No More Manual Reviews — Policy as Code to the Rescue
Using policy as code is the most advanced method of implementing policy-based governance. In this post, we look at how policies are used to automate the entire workflow of security & compliance.
Automation was the original benefit of DevOps, but GitOps is what enables automation without the downside of poor security, and things breaking in production. As infrastructure, networking and more start getting defined as code, all its inherent artifacts like configuration management, provisioning manifests, runbooks, deployment scripts, and packages become testable as code. The opportunity here is to leverage this to automate manual reviews and processes that need not be done by developers or operations folks. Policy as code makes this possible.
Kubernetes configuration is generally defined in YAML which is used to describe the constraints and relationships between various Kubernetes resources. While YAML’s format is quite readable, it’s not practical to use it to produce valid configurations at scale. Static validation alone is not sufficient to catch errors in YAML configurations and may leave various security issues exposed. Using policy as code can enforce security and compliance in the development pipeline and help make systems more resilient.
What is policy as code?
As the name suggests, policy as code (PaC) is the codification of an organization’s policies that allows them to manage their IT operations by defining rules declaratively. High-level programming languages like Python, YAML, and Rego are commonly used to define such policies, but the final choice depends on the enforcement tools and policy engine being used. A policy engine would take a query input and expresses the generated policies in a declarative manner.
The benefits of using policy as code are conceptually similar to that of infrastructure as code (IaC) which essentially codifies an organization’s infrastructure setup. However, the drawback of traditional IaC is that it relies heavily on manual reviews at every step. This is counterproductive. Instead, PaC goes the distance by implementing built-in checks automatically conducted by software tools and agents rather than humans. These agents rely on pre-defined policies to tell good configurations from bad ones. This approach has a high degree of confidence as tools are better and more consistent at enforcing policies than humans. As a result, you get benefits like greater developer velocity, higher deployment frequency, and reduced friction between development and SecOps teams.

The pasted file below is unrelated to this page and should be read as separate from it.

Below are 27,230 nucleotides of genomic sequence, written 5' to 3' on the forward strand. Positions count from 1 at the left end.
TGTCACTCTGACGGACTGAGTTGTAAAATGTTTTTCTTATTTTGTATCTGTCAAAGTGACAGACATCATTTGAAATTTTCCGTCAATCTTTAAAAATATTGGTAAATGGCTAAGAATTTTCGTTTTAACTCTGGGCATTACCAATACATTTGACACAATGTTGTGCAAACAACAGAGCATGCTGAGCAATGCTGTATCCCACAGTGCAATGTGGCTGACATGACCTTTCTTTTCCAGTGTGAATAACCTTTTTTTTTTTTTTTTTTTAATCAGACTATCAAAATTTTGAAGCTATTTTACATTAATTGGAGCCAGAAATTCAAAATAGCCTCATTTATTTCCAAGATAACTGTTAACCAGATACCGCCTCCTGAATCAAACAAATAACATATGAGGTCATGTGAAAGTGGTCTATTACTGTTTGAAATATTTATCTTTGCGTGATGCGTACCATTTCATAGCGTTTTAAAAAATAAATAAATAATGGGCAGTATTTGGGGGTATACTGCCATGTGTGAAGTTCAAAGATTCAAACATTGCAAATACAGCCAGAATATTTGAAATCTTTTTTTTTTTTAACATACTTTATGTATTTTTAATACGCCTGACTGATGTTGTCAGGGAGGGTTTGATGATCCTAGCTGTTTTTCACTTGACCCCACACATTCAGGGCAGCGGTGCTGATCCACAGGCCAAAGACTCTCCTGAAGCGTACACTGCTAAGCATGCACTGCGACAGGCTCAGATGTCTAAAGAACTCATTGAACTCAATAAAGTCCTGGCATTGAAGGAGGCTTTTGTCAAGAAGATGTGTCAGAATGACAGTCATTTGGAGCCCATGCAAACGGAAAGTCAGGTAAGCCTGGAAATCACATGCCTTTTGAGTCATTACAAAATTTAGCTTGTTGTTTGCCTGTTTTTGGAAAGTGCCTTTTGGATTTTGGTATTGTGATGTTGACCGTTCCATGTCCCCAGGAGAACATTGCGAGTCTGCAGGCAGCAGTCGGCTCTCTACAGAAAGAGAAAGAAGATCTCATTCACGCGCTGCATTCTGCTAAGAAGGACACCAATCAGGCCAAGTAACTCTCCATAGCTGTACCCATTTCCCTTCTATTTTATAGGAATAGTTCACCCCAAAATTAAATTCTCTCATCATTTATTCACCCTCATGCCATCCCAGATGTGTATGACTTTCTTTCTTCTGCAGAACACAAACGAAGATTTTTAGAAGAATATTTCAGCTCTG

PaC empowers software delivery teams to enforce specific standards within certain clusters or across the organization while simultaneously reducing variations in their infrastructure and the attack surface and maintenance costs. Moreover, deploying policy as code also automates numerous redundant tasks and helps scale efficiency at an organizational level.
How Policy as Code automates configuration management at scale
All code-centric processes like building, testing, and configuration management are prone to security threats and PaC can help automate the age-old manual process of ensuring product security and compliance. It does so by automating all pipeline security and compliance checks, thus preventing the developer from bypassing critical security protocols.
For example, a server is subscribed to policies based on the group definition, and all these policies are run against the server. For every software product released to production, certain checks are made to ensure that it conforms to the security standards followed by the organization. For instance, the National Institute of Standards and Technology’s (NIST) 800 standards are widely recognized security standards that can be translated to code given the context. Doing this ensures that configuration settings remain consistent across all deployments, especially when these policies are to be executed every few minutes based on the organization’s aversion or tolerance to risk.